What’s the most equitable way to decide how much water California cities must conserve? The state Water Resources Control Board says it’s by looking at the recent water use history of those cities.
Gov. Jerry Brown has ordered a 25 percent reduction in urban water use – but getting to that target won’t mean uniform cuts across the state.
Given those disparities, the state Water Board is floating a plan that would force cities that have been lagging to cut water use by up to 35 percent. Cities that have been conserving more water would face smaller cuts – just 10 percent in some cases. Most cities would be required to reduce water use by 20 to 25 percent.
The proposal comes as the latest report card on water conversation delivers a failing grade. The statewide savings in February was less than three percent compared to last year – and some areas in Southern California actually used more water this year.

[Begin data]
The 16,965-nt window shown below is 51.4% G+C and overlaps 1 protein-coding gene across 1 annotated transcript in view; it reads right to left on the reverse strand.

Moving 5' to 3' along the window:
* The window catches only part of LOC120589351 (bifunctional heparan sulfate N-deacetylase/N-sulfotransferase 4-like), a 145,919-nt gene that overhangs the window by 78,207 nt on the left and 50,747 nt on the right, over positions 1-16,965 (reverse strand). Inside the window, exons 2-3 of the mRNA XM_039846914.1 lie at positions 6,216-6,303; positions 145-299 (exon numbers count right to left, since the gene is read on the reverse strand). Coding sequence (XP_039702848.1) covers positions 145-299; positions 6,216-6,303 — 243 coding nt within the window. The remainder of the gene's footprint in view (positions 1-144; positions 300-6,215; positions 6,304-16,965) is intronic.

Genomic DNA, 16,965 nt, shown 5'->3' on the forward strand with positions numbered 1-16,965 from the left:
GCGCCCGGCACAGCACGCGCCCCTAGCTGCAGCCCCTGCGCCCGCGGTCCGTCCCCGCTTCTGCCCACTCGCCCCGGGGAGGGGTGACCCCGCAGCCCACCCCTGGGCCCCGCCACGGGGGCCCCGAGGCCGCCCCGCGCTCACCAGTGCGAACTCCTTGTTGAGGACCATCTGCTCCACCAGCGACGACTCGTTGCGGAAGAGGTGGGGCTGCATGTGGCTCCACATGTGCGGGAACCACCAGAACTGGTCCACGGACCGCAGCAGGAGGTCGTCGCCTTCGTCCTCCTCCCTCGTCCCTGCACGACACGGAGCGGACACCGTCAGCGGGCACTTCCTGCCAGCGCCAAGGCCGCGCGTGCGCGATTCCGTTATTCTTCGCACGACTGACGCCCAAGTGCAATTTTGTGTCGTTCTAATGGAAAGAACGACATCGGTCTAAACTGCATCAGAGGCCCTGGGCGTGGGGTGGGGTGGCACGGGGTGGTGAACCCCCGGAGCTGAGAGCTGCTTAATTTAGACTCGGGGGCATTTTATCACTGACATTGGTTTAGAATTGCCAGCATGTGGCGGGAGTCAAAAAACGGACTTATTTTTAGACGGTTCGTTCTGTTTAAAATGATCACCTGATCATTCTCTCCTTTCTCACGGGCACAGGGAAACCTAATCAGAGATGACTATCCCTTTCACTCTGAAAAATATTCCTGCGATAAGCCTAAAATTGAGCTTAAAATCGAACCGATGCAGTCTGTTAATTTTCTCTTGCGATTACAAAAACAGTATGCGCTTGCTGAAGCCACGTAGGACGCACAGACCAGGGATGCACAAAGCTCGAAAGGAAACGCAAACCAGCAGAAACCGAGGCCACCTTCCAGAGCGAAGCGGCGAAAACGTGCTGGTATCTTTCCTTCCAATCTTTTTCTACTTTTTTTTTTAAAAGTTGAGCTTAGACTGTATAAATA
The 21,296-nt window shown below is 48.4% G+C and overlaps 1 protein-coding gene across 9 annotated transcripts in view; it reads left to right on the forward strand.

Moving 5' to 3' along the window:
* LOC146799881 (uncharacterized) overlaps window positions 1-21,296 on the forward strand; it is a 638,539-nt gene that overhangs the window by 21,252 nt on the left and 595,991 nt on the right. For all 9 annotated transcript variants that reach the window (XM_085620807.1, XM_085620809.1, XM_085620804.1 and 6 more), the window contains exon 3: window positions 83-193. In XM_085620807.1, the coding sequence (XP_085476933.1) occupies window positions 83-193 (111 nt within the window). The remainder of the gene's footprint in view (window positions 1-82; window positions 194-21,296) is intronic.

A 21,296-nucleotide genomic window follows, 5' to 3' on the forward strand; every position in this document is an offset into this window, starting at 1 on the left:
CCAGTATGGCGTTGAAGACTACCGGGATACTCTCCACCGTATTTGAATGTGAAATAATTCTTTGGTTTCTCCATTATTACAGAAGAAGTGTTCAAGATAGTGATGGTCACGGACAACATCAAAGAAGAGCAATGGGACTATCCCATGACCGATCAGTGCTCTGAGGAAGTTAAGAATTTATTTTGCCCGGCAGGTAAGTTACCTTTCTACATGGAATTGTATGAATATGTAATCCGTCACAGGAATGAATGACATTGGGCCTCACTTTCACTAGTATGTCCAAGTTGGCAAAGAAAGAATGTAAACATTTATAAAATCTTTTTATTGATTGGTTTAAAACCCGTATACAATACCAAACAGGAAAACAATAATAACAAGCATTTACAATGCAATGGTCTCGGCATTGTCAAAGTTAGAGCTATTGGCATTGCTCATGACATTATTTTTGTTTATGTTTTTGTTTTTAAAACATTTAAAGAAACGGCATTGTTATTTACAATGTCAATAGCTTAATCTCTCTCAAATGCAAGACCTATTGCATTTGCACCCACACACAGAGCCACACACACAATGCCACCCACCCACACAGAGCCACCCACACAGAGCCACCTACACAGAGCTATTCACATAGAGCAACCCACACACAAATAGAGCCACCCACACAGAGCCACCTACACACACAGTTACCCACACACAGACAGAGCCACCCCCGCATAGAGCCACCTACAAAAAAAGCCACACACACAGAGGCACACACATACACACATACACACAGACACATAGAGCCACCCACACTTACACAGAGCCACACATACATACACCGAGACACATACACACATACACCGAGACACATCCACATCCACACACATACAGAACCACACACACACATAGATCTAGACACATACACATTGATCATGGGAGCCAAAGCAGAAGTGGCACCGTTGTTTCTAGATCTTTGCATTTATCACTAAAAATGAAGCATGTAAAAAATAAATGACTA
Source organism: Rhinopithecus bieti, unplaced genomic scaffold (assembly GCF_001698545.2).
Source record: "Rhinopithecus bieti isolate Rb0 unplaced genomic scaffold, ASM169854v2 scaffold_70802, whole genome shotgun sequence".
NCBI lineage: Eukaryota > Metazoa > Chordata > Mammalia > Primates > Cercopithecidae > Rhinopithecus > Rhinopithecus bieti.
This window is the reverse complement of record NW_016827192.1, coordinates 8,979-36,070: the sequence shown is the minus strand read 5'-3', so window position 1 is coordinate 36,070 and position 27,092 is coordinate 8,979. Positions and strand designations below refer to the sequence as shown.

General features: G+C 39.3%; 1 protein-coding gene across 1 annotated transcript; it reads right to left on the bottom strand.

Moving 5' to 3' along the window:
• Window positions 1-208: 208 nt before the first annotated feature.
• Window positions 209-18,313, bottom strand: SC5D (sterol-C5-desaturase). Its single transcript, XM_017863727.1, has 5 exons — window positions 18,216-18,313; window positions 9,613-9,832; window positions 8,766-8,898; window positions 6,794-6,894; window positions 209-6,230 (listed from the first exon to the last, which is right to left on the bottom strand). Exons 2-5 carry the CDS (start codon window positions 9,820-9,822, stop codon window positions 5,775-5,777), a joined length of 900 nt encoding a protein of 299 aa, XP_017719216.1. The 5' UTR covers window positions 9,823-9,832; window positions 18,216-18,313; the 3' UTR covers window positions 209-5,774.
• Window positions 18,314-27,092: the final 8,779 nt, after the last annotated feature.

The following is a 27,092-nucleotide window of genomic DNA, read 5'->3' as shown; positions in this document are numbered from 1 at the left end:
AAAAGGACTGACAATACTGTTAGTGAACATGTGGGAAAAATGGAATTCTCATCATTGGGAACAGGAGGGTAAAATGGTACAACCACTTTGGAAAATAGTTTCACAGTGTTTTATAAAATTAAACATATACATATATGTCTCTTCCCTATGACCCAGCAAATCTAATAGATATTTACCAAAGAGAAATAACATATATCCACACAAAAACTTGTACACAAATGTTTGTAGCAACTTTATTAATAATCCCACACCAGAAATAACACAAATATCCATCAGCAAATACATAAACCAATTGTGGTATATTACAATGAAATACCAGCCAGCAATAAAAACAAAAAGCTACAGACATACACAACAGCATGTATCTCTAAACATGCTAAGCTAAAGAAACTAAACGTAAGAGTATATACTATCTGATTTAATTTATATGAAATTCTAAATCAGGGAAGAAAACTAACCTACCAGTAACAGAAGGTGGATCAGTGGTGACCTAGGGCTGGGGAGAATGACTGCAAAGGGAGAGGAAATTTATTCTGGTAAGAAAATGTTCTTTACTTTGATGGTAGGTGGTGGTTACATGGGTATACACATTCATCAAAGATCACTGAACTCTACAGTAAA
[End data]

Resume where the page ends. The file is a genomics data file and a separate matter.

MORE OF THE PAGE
Water Board Chair Felicia Marcus says that just won’t do. “The message has to go out: ‘stop watering all the time.’” Marcus said. “As the temperature gets hotter and the months go on, we can’t afford to be watering our landscapes.”
Cities that would be hit with the steepest mandatory cuts under the Water Board plan include affluent communities like Beverly Hills and Newport Beach. But it’s a diverse list that also includes Bakersfield, South Pasadena and Hemet. Local water agencies would be required to enforce the cuts or face fines.
The Water Board is taking feedback on the plan and could vote on the new restrictions next month.
Meanwhile, the Associated Press has compiled a list of some of the best and worst California cities when it comes to saving water.